The word saffron derives from the Arab word zafaran, meaning yellow, and it was mentioned as far back as 1500 b.c. in many classical writings, as well as in the Bible. Further derivations come from the Old French safran, Medieval Latin safranum, and Middle English safroun.
Saffron is harvested from the fall-flowering plant Crocus sativus, a member of the Iris family. It is native to Asia Minor, where it has been cultivated for thousands of years to be used in medicines, perfumes, dyes, and as a wonderful flavoring for foods and beverages.
The red-gold threads were also highly prized by pharoahs and kings as an aphrodisiac, yet large amounts produce deathly narcotic effects.
Saffron has been used medicinally to reduce fevers, cramps and enlarged livers, and to calm nerves. It has also been used externally to for bruises, rheumatism, and neuralgia. (Warning! Do not use medicinally without consulting your physician.)
Brought to Spain by Arab traders in the tenth century, was the Moors' preferred seasoning for rice, and it remains a traditional paella ingredient. Although the majority of the world's saffron is produced in Iran, Spain is the world's largest exporter of saffron.
It is estimated that it takes some 14,000 stigmas to produce only one ounce of saffron threads. The labor-intensive process makes the cost of these bright red threads upwards of $50 per quarter-ounce. Luckily, a little bit goes a long way, and you can buy enough for a number of meals for under $10. Turmeric is often substituted for saffron, at a great loss of flavor.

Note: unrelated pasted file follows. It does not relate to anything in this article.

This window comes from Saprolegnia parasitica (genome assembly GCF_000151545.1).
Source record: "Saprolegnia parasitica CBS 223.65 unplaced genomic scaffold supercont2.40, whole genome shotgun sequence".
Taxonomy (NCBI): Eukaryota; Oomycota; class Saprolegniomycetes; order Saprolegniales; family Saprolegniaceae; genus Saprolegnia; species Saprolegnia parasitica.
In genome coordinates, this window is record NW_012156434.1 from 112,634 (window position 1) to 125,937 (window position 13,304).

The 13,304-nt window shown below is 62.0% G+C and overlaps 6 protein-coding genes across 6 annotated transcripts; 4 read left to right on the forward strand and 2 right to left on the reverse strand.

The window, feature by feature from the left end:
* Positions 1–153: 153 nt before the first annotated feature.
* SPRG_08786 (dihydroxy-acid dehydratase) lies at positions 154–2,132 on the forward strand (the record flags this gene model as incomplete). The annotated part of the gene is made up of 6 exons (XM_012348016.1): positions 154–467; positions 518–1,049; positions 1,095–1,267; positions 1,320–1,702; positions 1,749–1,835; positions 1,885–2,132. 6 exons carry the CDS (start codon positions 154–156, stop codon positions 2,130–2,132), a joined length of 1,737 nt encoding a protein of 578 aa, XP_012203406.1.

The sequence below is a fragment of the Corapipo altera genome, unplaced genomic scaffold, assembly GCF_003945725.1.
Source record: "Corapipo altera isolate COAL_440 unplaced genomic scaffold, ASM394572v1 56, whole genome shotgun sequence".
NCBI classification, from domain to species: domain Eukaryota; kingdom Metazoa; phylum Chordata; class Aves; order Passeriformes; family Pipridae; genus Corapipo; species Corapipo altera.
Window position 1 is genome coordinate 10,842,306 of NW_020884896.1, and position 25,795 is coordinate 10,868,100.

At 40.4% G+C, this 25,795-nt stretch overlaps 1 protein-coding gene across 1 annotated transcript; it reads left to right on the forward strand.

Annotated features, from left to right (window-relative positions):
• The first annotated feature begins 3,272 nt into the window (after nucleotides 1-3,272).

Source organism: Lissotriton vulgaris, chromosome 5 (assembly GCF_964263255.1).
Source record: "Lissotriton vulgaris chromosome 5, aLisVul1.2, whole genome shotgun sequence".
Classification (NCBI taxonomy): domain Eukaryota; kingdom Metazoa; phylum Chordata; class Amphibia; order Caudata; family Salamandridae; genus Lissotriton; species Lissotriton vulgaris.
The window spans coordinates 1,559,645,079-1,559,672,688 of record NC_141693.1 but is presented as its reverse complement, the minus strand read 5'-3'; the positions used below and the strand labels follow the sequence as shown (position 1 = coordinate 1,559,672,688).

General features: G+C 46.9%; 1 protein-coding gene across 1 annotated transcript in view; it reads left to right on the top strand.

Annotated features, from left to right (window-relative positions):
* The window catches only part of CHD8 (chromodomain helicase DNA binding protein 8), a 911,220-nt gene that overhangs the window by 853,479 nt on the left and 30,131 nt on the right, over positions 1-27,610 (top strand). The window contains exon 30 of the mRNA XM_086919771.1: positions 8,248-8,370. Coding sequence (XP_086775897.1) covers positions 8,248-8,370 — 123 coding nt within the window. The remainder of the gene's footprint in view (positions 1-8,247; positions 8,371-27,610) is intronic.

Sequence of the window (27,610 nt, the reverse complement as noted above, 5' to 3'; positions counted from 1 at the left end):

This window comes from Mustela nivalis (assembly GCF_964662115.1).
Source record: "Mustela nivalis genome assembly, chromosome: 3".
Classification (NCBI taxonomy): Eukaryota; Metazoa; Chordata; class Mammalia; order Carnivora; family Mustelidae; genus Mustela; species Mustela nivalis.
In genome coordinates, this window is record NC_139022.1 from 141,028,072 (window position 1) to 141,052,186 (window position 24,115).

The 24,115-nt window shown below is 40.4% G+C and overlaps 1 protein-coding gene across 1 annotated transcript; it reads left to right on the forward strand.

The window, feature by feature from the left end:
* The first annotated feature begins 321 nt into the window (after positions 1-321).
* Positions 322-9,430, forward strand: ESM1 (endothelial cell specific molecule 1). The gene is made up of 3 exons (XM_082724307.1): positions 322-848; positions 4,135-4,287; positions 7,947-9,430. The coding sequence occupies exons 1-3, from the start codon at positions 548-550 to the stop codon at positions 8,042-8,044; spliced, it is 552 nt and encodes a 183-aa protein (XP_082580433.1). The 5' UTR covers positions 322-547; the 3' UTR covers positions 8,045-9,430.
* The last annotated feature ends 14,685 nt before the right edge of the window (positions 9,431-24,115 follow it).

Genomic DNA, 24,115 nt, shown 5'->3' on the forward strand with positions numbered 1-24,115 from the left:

Store saffron in an airtight container in a cool, dark place for up to six months for maximum flavor. Saffron, like other herbs and spices, is sensitive to light, so wrap the packet in foil to protect it further. It will not spoil, but it will lose increasingly more and more of its flavor with age.
Available in threads (whole stigmas) and ground, your best bet is to go with the threads. Not only will they retain their flavor longer, but you will also be assured you have purchased pure saffron. Powdered saffron is not as strong, tends to lose flavor, and is also easily adulterated with fillers and imitations. Since so little is needed, you will find ground saffron sold in packets of about 1/16 of a teaspoon, and threads equaling about 1/4 gram or 1/2 of a teaspoon.